Davidson College

Davidson College, davidson, davidson university, stephen curry, davidson wildcats, davidson basketball

The large Wildcat statue that greets visitors to the Davidson College athletic complex had its mouth already full Sunday afternoon with a stuffed-toy Wisconsin Badger and what looked to be the remnants of a couple of toy Bulldogs, representing Gonzaga and Georgetown.

Although no Kansas Jayhawk was added, the pride that this 1,700-student campus and its surrounding community feel for its team's near miss in the NCAA tournament probably will live on.

The student union building, where hundreds of students, alumni, staff and community members gathered to watch Sunday's game on big-screen televisions, was decorated with red and black balloons and stars and often sounded about as loud as Ford Field in Detroit. It was part celebration, part March Madness block party.

Within seconds of the final buzzer that sealed the end of their amazing run with a 59-57 loss to Kansas, one last ovation rang out.

"It was magical; it was great," said golf team member Ryan Crum of South Salem, N.Y. "It brought us recognition, nationwide, which is great for us."

Although Krista Timeus, an international student from Guatemala, said she was "a little bit disappointed" with Sunday's outcome, the memories will live on.

"It was incredibly inspirational for everybody that we got so far for being such a small school," she said. "And it was so beautiful to see the whole community come together and cheer for those guys."

Buildings and houses around campus were decorated with Davidson flags and homemade signs.

Practically every fan in attendance was wearing bright red Davidson T-shirts or black shirts with red trim. A few of the youngest ones had their faces painted with red and black Wildcats whiskers.

About 15 minutes before tip-off, the strains of Neil Diamond's old hit, Sweet Caroline, the team's theme song, were pumped through the sound system. Fans sang along, then began a rhythmic, "Let's Go Wildcats" chant.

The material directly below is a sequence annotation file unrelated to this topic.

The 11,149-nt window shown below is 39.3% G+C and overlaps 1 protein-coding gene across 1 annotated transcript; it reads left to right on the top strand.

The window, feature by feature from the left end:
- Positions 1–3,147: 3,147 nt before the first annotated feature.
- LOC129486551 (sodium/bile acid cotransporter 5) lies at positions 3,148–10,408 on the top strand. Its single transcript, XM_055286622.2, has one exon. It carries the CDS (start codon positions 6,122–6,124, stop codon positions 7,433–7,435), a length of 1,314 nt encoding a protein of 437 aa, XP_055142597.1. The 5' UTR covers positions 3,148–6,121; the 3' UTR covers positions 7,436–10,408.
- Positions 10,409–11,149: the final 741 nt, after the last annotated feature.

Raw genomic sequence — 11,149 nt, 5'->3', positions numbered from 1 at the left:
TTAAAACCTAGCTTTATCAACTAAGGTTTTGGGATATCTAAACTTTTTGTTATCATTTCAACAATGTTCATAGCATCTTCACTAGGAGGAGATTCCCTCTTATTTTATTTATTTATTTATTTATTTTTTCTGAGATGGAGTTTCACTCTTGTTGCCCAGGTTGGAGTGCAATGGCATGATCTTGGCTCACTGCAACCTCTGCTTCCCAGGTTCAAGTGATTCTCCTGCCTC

They sang it again when the game ended.

At 3 a.m. ET Sunday, five buses carrying about 200 students left Davidson's campus for a 12-hour drive to Detroit and the 5:05 p.m. ET tip-off. That's in addition to the six buses that brought hundreds of students to Friday's semifinal.

School President Tom Ross estimated 40% to 50% of Davidson's students were at Sunday's game. The school's board of trustees footed the bill for transportation, hotel rooms and tickets. "The buses alone cost between $4,500 and $5,000 each," Ross said. "We don't have all the bills yet. It's not going to be insignificant."

Those left behind rooted just as hard as those who made the trek to the Motor City.

"We could have sent just about everybody; we couldn't get enough buses," said James Nash, who was coordinating activities at the student union. "We would never let family members go someplace without the rest of us going."

The family atmosphere engendered by the cozy campus, about 25 miles north of Charlotte, has been part of the feel-good story authored by the team.

"Being here, I really didn't feel like I was missing out on that much," said Ben Van Dyke, a student from Greenville, S.C.

"The way Davidson is the rest of the time is what makes this kind of thing possible. Whether people go here or not, the community adopts this place as part of the culture."